The Bezuidenhoutshoek Nature Reserve, or Bezhoek as it’s more affectionately known, has it all. Situated in the Mpumalangan transition zone between the Lowveld and Highveld, it boasts over 120 indigenous grass species, which is more than the significantly larger Kruger National Park. Cycad populations of the critically endangered Encephalartos Middeburgensis and vulnerable Lanatus dot the landscape as testaments to our planet’s evolutionary past. Then there’s the permanent wetlands and streams, many of which are so pristine you can drink from them.

The Olifants and Klein Olifants rivers play their part too. Converging in the reserve’s North Western corner, then leaving the property to flow down to Loskop Dam and, ultimately, into the Kruger National Park. Both rivers meander through the reserve, cutting awe-inspiring gorges into the predominately sandstone and quartzite geology on their way to their confluence point. This provides Bezhoek with extensive river frontage, which attracts a wide variety of plant and animal life to the area. It also creates the ideal habitat for the pockets of riverine forest that transforms the twisting riverbanks into long ribbons of lush green in an otherwise uniform-brown African landscape.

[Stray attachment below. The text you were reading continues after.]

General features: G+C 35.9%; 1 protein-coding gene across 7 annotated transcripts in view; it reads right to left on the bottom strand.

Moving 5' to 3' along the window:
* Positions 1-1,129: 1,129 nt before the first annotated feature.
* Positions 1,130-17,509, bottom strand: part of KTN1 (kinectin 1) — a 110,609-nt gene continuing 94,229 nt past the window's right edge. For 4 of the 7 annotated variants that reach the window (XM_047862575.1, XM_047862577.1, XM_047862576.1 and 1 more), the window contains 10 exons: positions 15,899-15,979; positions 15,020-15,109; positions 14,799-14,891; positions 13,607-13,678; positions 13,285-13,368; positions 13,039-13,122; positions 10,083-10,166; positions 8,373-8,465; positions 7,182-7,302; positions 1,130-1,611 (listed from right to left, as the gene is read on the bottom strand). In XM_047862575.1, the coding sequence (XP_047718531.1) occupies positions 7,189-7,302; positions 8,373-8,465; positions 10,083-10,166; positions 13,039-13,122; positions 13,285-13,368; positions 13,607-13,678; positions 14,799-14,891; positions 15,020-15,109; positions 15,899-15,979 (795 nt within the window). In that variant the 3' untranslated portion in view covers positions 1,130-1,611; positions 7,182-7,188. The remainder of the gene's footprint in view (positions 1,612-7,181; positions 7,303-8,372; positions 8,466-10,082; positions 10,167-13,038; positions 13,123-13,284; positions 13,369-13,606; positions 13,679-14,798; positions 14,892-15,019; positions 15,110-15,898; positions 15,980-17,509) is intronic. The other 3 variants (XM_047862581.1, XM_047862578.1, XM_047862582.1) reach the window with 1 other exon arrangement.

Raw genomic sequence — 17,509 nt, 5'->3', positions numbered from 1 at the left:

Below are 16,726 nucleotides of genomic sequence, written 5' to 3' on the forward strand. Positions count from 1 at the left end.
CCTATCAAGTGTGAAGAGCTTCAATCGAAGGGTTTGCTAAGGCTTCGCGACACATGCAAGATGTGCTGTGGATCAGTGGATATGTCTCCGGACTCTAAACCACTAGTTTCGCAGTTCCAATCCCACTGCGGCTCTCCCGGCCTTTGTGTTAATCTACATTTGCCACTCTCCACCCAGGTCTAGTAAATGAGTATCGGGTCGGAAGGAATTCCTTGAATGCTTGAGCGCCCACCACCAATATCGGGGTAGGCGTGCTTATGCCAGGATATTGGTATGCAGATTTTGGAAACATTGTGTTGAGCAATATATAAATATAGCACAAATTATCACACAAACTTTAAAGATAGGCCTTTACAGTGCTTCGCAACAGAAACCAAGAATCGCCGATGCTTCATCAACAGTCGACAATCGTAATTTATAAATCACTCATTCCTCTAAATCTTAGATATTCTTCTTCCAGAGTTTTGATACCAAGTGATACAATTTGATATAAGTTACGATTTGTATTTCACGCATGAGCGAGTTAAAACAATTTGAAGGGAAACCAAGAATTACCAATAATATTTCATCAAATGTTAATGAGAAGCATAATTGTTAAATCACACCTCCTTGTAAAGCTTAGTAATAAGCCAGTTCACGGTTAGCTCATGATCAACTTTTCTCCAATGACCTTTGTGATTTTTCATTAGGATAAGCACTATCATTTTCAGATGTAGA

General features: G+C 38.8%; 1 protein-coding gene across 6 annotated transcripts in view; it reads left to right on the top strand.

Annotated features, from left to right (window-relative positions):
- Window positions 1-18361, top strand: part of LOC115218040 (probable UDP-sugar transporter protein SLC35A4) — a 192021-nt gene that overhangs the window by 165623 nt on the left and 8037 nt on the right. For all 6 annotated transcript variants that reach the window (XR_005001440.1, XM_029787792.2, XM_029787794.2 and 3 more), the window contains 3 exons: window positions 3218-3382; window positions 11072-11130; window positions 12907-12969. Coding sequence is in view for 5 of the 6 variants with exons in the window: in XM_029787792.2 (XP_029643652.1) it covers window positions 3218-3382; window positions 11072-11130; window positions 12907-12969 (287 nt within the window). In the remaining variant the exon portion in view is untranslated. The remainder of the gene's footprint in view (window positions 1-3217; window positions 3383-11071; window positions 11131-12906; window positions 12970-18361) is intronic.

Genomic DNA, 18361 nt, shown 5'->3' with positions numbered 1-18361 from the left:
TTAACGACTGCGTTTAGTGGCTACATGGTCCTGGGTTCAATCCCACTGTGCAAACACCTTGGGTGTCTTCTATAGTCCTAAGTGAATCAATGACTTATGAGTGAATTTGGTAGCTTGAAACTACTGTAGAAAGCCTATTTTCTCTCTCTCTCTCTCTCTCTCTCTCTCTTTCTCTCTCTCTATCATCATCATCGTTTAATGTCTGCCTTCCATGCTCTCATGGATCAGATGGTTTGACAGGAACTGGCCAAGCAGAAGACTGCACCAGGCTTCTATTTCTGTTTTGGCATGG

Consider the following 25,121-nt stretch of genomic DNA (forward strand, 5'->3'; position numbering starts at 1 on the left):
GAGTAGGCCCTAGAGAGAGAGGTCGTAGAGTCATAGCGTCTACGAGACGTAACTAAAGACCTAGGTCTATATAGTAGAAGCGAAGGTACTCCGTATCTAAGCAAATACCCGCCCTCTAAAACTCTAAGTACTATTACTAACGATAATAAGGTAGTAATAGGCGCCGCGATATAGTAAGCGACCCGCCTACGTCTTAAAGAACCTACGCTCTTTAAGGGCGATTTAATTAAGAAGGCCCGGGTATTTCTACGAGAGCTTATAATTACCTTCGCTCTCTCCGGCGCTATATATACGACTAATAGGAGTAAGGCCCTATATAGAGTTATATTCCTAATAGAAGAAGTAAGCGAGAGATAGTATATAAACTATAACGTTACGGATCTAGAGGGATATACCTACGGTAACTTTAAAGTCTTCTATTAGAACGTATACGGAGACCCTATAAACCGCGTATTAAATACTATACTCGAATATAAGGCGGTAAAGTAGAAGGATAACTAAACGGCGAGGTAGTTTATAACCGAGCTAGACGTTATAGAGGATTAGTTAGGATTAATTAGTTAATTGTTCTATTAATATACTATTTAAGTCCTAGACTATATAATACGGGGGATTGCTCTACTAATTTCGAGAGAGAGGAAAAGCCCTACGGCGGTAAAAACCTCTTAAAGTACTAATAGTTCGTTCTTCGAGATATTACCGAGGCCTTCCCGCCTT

Away from the river, savannah plains, rocky outcrops and Bushveld dominate the rest of the 3 000 hectare reserve. Roaming freely are over fourteen different species of antelope, including Eland, the vulnerable Oribi and Klipspringer. Predators include Leopard and Brown Hyena. Other game includes Giraffe, Ostrich, Bushpigs and the elusive Honey Badger. Over 278 confirmed bird sightings have been ticked off the list, including the African Finfoot, Verreaux Eagle and Denham’s Bustard. And, as if that isn’t enough, surviving late stone age rock art pays homage to the reserve’s older, more ancestral human residents.

No wonder the Mpumalanga Tourism and Parks Authority has designated Bezhoek as irreplaceable and highly significant in terms of their bio diversity assessment criteria – which qualifies it to be registered as a Protected area. Simply put, this place is a real gem, and everyone who’s ever visited knows it.

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